About Me

Education, the knowledge society, the global market all connected through technology and cross-cultural communication skills are I am all about. I hope through this blog to both guide others and travel myself across disciplines, borders, theories, languages, and cultures in order to create connections to knowledge around the world. I teach at the University level in the areas of Business, Language, Communication, and Technology.

Friday, November 1, 2013

When, how and who to ask for academic writing feedback #acwrimo

In honor of Academic Writing Month (#acwrimo), I have decided to write a weekly series on feedback/revision/editing. This is an often overlooked, yet important, aspect of academic writing.

So now you’ve written your piece or perhaps you’re in the planning stages. It’s your work, so you want to maintain ownership. However, you also know you’re going to have to have your piece reviewed. Who do you ask? What type of feedback should you get before you submit a piece? How do you get feedback so that you maintain ownership of your scholarship, yet still are able to produce a publishable piece?

First, recognize that there is a difference between writing you do as a student compared to writing you do as a professional academic or researcher. As a student, you are writing (for the most part) to be evaluated on your knowledge of a topic. Therefore, when you write, there is a piece of you that goes into your writing. If your writing is evaluated as lacking, it reflects on you, the student. It is important as a student that you demonstrate what you know to the evaluator (teacher, evaluator(s), dissertation committee).

Professional writing, on the other hand, is to provide information/a view point/research to a readership that may be interested. As a result, peer reviewers and editors want your writing to align with the expectations of the readers. They are not looking at WHO wrote the piece, but the written piece itself. If they reject or want you to change something about your written product, they are not rejecting you as a person (many times, especially in blind reviews, they don’t even know who you are), but your writing, ideas, or the appropriateness of the writing for the audience they represent.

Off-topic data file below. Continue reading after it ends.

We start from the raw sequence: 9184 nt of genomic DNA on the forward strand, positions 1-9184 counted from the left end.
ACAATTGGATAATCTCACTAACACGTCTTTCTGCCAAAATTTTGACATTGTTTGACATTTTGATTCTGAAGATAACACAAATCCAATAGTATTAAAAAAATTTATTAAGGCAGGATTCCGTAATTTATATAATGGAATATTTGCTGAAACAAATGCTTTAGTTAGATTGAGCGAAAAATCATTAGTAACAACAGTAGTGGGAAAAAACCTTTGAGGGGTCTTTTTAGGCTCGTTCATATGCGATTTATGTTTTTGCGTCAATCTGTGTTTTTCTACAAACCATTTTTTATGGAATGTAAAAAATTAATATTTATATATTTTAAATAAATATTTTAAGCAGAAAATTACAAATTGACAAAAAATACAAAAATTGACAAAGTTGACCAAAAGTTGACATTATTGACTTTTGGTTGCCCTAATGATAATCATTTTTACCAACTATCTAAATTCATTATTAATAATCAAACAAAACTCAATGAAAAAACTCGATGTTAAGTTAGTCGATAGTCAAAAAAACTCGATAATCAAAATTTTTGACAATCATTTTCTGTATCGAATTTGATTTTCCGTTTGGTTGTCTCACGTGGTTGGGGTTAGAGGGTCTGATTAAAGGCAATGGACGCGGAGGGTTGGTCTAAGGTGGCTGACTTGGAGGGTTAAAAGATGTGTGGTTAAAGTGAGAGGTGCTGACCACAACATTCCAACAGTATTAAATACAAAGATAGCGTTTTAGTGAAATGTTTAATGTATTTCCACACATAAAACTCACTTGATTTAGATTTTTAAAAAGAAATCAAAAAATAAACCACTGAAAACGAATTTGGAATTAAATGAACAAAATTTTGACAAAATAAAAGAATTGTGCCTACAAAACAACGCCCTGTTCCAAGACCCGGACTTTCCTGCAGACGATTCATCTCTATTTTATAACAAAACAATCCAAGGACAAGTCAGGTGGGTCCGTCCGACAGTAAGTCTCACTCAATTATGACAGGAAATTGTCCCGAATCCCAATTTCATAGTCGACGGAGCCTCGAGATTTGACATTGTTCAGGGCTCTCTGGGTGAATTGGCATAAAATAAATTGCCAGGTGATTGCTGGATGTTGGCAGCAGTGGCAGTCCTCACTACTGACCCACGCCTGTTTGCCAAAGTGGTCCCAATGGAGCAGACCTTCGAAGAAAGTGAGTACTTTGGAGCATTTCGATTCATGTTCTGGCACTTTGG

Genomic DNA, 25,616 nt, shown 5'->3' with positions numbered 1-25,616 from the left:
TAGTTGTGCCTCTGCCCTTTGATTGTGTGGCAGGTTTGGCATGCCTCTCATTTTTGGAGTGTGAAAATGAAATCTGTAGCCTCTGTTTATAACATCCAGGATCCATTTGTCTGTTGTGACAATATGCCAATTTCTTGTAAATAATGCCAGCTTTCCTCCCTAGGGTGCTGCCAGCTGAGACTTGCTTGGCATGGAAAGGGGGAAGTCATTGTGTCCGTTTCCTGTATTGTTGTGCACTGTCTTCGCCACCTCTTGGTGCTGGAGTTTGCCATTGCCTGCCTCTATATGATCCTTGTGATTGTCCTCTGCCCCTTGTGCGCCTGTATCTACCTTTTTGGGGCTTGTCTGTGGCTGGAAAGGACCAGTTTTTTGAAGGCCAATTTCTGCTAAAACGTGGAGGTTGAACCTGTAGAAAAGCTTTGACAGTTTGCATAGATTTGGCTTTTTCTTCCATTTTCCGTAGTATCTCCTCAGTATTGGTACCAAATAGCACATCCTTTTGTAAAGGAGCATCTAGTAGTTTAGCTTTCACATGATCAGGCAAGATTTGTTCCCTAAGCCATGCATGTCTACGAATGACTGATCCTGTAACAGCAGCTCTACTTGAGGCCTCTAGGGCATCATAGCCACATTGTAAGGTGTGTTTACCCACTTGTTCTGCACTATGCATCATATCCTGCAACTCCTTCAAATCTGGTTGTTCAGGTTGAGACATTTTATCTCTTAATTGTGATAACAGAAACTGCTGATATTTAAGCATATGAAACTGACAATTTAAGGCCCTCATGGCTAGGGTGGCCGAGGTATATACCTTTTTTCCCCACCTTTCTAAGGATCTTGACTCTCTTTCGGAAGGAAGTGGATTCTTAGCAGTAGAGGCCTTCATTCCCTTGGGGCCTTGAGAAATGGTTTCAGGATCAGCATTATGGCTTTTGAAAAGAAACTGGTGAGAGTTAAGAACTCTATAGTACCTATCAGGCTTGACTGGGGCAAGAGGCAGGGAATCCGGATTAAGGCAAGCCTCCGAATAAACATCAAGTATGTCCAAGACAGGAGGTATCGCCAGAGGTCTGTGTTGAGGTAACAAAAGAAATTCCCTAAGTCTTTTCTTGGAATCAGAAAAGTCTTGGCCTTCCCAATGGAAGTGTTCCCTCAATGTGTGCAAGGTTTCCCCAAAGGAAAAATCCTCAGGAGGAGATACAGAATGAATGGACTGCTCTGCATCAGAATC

When to ask for feedback

This depends on how you write. I like to ask for feedback in the planning stages. I know of colleagues that send ideas to publishers and editors to ensure it is viable or get suggestions on how to frame a piece of writing for a particular audience. This can save you a lot of editing in the long run. On the other hand, if you are someone prone to writer’s block, this type of feedback could build the wall up to reinforce the writer’s block.

Book writing is very different than article writing. Often you need to submit an outline which includes an audience and justification for publishing. This is when feedback from colleagues or others in your profession come in handy. Identify some experts to submit your outline to for feedback. If you are in a very competitive discipline send them the general concept (as opposed to a fully developed proposal). Their feedback can then become part of your proposal.

Before you submit a first draft, have someone unfamiliar with the topic review what you’ve written. They can assess the clarity of your writing without having to analyze your content. Then you may want an expert to review your piece for the content/theoretical basis. It helps to identify for your editor/reader what you want them to look for. If you don’t ask them to correct typos or grammatical errors, don’t expect that they will do so.

Finally, expect you will need to make revisions. Sometimes this helps take the pressure off to be perfect which can create writer block. If the draft you submit is not perfect, don’t worry. Even if you think it’s perfect, most likely the peer reviewers will have suggestions. Don’t take this feedback for publication personally as the reviewer is probably just trying to align your writing to reader expectations. Once you get suggestion back, review each piece of feedback. It is not necessary that you make changes for everything suggested by reviewers. Rather, think of what they are saying and keep those things that you feel are important to keep. If you have reviewers that are contradicting in their feedback, work with the editor to determine what he or she wants you to do. The editor has the final say.


So, 1) Don't be afraid to ask for feedback at any time during the writing process;
2) You don't have to accept everything a reviewer suggests, but you do need to consider his or her comments and be able to justify your choices;
3) Have at least one person who knows nothing about your topic review your writing for clarity;
4) During the formative writing process, tell your reviewers/readers what you want them to focus on in their feedback;
5) Don't take feedback personally, especially if you are writing for publication.

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